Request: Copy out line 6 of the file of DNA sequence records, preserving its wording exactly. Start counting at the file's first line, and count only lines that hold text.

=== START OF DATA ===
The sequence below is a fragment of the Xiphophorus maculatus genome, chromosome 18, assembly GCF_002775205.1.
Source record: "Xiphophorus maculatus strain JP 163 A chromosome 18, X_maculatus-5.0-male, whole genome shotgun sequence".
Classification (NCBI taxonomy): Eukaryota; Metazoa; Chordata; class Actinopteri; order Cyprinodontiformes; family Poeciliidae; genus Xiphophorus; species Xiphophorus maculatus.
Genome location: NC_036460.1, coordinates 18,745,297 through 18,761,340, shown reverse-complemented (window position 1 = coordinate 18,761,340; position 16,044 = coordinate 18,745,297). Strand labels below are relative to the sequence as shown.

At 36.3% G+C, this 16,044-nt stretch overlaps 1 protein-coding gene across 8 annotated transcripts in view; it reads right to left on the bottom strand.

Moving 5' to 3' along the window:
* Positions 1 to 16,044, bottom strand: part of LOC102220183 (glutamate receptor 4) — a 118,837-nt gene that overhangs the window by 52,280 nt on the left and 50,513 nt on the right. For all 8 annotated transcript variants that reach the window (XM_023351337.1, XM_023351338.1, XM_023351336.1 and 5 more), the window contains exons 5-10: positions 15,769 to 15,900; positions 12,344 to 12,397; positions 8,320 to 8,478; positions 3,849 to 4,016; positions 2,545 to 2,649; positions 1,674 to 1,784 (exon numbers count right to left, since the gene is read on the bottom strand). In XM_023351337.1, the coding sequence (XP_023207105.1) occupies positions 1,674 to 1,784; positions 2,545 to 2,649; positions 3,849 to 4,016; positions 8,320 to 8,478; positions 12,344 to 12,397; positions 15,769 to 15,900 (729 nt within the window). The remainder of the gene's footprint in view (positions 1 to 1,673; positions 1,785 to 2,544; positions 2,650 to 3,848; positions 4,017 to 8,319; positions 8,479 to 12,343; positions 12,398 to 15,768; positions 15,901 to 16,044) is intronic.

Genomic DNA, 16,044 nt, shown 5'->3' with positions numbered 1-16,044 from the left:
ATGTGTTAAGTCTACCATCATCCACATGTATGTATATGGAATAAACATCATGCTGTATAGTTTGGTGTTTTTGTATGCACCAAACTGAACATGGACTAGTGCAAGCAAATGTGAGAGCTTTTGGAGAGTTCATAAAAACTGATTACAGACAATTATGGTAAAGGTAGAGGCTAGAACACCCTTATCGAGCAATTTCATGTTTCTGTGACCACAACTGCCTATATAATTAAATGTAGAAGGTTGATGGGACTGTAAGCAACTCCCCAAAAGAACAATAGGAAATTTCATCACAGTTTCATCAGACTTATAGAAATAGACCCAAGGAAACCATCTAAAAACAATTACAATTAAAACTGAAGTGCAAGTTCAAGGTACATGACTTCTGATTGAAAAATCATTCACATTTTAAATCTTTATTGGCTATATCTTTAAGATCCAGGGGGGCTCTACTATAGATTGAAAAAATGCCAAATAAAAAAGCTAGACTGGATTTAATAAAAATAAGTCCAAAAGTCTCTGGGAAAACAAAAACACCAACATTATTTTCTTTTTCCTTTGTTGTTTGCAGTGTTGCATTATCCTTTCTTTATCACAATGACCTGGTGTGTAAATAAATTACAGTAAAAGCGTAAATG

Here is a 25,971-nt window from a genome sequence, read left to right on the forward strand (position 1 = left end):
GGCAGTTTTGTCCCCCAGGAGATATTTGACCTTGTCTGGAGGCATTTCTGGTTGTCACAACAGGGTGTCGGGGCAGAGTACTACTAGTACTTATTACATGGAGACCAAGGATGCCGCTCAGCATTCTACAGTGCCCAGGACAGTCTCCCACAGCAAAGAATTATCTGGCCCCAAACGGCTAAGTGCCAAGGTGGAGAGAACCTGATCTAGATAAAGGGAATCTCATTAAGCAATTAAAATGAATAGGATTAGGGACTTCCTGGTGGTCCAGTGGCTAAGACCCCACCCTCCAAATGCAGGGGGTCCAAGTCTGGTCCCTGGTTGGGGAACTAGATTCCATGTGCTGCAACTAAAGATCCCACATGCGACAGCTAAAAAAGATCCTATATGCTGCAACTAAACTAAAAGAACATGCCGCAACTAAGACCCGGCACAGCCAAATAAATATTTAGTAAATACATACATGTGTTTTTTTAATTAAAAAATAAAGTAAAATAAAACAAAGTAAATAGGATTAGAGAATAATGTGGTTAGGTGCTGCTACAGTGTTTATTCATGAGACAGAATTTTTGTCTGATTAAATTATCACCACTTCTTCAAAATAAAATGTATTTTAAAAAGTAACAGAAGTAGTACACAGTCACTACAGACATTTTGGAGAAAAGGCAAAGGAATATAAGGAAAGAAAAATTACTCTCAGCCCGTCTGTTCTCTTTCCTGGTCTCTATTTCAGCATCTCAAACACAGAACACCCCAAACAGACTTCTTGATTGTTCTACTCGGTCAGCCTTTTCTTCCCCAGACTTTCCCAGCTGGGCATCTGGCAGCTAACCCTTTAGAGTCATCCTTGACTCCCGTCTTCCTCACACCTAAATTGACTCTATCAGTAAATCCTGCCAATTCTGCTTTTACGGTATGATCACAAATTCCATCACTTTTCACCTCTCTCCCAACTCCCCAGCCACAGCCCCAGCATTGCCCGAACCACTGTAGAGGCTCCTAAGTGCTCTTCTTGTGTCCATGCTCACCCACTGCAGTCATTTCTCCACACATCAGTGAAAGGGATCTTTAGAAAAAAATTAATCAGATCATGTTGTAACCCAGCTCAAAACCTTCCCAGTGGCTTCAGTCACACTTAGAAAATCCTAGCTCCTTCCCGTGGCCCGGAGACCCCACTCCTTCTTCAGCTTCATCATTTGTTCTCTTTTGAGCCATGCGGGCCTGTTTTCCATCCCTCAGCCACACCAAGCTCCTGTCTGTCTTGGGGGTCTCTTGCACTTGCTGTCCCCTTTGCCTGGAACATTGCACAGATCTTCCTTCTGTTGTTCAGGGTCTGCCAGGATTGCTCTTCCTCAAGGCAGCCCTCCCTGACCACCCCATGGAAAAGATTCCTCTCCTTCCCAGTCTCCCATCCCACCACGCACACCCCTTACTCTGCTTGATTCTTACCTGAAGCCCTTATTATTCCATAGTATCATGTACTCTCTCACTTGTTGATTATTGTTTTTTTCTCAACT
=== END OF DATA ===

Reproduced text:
Moving 5' to 3' along the window: